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| Singapore Telecom Projects Slower Growth for 1998/99
December 1, 1998 (SINGAPORE) -- Singapore Telecommunications Ltd., which
will lose its monopoly on basic services by April 2000, said that the
economic slowdown has stalled its growth but that it will implement
various cost-cutting measures to generate steady profits.
|In announcing the company's first half results, chairman Koh Boon Hwee
said that the slowing of its international telephone business has caused
a "significant slowdown" in the group's growth.
The government-linked company said its net profit grew 3.4 percent to
S$997.6 million (US$602 million) for the six months ended September.
Group revenues grew 4.6 percent to S$2.49 billion in the interim period.
SingTel typically registered annual profit growth of about 12 percent-13
percent in recent years.
"It is still our goal for the full-year results to be flat or just slightly
negative," Koh said.
The executives said that a sharp rise was seen in contributions from
the company's key European subsidiary Belgacom. Income derived from
associated companies amounted to S$126.7 million, compared with a previous
loss of S$48.7 million.
The Belgacom investment generated S$64.9 million in profits, Koh said.
Also, the company's investment in Globe Telecom of the Philippines was
profitable, but the company declined to release further details.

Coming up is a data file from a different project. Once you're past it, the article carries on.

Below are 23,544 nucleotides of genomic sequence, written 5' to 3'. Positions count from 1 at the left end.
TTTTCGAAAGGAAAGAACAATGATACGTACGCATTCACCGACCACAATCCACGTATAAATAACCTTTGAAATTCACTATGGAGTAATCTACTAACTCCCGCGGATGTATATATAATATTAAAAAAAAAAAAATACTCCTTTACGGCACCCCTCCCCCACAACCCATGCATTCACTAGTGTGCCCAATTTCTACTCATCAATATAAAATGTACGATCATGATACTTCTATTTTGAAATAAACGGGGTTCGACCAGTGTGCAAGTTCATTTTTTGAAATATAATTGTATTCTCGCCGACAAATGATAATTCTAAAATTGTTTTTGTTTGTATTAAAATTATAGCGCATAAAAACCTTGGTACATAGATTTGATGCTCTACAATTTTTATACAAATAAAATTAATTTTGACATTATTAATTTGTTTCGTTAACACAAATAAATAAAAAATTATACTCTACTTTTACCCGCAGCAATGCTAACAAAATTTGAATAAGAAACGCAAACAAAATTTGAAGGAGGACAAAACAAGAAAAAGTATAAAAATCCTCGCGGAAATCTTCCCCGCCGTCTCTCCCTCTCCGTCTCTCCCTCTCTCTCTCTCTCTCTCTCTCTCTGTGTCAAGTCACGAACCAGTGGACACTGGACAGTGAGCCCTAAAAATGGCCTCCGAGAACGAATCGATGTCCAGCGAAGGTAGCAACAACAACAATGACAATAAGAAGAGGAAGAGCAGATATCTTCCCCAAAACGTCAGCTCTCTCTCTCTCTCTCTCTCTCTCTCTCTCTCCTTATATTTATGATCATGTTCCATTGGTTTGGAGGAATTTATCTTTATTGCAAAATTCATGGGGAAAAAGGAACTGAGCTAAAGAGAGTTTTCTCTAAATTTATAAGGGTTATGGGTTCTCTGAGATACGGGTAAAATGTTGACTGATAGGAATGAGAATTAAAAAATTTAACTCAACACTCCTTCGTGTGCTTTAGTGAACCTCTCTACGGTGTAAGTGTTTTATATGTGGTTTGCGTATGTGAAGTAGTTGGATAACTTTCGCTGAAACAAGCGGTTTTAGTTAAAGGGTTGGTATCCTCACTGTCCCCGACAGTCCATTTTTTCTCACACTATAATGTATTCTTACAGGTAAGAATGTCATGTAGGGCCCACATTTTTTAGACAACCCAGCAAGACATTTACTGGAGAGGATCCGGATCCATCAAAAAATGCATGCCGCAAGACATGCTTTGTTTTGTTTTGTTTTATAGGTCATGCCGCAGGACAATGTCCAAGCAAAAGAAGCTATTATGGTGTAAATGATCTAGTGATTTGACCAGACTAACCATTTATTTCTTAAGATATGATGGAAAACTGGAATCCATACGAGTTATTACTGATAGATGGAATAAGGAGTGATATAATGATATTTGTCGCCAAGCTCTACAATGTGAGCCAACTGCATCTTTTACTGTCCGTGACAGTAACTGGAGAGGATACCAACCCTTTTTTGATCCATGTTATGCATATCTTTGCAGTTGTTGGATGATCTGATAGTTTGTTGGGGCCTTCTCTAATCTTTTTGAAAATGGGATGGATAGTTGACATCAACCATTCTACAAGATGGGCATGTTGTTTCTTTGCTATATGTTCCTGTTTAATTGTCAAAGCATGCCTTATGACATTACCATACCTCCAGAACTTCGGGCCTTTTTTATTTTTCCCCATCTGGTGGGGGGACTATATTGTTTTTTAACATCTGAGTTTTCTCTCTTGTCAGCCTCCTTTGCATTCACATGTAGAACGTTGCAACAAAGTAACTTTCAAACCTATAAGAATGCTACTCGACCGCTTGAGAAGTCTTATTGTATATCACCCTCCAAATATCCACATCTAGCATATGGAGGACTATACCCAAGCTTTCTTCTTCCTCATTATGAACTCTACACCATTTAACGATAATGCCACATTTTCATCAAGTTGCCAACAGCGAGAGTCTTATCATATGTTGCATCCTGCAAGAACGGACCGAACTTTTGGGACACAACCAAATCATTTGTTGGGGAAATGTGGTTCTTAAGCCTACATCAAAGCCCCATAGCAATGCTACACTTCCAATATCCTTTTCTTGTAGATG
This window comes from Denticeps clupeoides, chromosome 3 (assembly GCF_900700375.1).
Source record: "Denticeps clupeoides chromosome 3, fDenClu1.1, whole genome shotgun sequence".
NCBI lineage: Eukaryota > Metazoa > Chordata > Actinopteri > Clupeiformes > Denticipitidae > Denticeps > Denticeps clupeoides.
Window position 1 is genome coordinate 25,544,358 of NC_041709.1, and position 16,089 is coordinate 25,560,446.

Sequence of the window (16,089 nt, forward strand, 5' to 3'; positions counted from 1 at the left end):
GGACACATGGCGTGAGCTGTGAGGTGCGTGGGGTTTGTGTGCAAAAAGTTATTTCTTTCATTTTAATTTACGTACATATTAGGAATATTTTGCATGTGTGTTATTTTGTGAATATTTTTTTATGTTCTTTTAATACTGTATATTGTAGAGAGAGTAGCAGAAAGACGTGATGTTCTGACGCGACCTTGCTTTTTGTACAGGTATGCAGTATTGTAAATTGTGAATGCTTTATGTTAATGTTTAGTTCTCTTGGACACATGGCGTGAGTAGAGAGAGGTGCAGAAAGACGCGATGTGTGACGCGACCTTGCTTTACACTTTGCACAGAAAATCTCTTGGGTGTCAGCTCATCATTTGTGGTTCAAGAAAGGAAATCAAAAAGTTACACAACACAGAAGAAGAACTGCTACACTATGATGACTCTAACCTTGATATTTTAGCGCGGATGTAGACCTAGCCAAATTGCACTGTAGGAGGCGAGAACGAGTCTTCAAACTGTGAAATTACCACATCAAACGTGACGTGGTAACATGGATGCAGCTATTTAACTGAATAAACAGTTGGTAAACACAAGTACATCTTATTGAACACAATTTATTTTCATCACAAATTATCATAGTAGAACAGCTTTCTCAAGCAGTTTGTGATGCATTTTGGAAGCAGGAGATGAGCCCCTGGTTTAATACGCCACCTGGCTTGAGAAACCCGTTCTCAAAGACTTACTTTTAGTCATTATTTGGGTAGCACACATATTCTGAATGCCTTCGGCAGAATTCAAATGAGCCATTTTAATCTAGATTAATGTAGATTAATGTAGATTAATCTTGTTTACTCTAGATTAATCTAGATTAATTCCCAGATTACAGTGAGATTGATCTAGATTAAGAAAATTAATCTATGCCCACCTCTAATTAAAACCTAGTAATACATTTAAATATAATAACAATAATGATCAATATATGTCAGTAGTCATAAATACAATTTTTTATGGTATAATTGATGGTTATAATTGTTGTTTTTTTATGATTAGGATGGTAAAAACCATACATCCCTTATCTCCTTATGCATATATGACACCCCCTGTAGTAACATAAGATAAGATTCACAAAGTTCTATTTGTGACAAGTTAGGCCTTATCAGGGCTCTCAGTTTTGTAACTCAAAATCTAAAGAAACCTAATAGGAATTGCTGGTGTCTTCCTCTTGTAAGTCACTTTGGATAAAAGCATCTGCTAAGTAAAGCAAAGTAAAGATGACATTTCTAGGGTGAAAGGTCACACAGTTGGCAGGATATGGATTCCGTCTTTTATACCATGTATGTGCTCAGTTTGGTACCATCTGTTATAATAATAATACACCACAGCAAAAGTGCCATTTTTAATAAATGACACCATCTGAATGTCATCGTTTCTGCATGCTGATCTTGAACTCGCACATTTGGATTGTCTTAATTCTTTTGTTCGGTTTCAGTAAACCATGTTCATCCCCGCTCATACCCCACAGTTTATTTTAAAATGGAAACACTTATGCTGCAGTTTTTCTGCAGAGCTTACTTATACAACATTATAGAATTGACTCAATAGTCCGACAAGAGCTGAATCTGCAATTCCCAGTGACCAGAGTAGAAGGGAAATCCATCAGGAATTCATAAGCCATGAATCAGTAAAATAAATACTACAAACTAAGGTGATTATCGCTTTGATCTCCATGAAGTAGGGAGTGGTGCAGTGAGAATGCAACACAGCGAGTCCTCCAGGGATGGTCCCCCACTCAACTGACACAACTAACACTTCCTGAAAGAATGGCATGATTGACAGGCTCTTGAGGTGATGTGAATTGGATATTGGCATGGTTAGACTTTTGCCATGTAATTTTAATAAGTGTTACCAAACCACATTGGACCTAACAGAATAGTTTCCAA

However, other regional investments saw sales decline due to the economic
"As a result of the Asian economic turmoil, investment losses were incurred
and part of the group's short-term regional equity investments were
liquidated at a loss," Koh noted.
Also, the company said it made a provision of S$53.3 million for certain
long-term investments. The company has operations in China and Indonesia,
among other countries.
Company executives said the mobile communications business, which accounted
for 18 percent of group sales, registered a marginal drop in sales per
subscriber. The number of subscribers added every month fell to 50,000,
from an earlier level of 110,000, bringing the total customer base to
695,000 at the end of September, the company said.
Looking ahead, SingTel said its international direct dialing rate cuts
announced recently will have a negative impact on the company's results
in the year through March and later.
As part of the government's S$10.5 billion cost-cutting package, SingTel
said IDD rates would be reduced by as much as 40 percent from Jan. 1.
The cuts apply to calls to Singapore's major trading partners including
Indonesia, Hong Kong, China, Japan, Australia, the U.K. and the United
SingTel said its rate reductions as well as volume and term discounts
will result in customer savings of S$340 million a year.
"The downward trend in the key business drivers, specifically international
telephone traffic, new mobile subscribers and business lines, is expected
to continue in view of the poor economic outlook in Singapore and the
region," the company said.
SingTel expects the results for the second half to be weaker despite
the larger contributions from overseas investments.
(Joseph Rajendran, Asia BizTech Correspondent)
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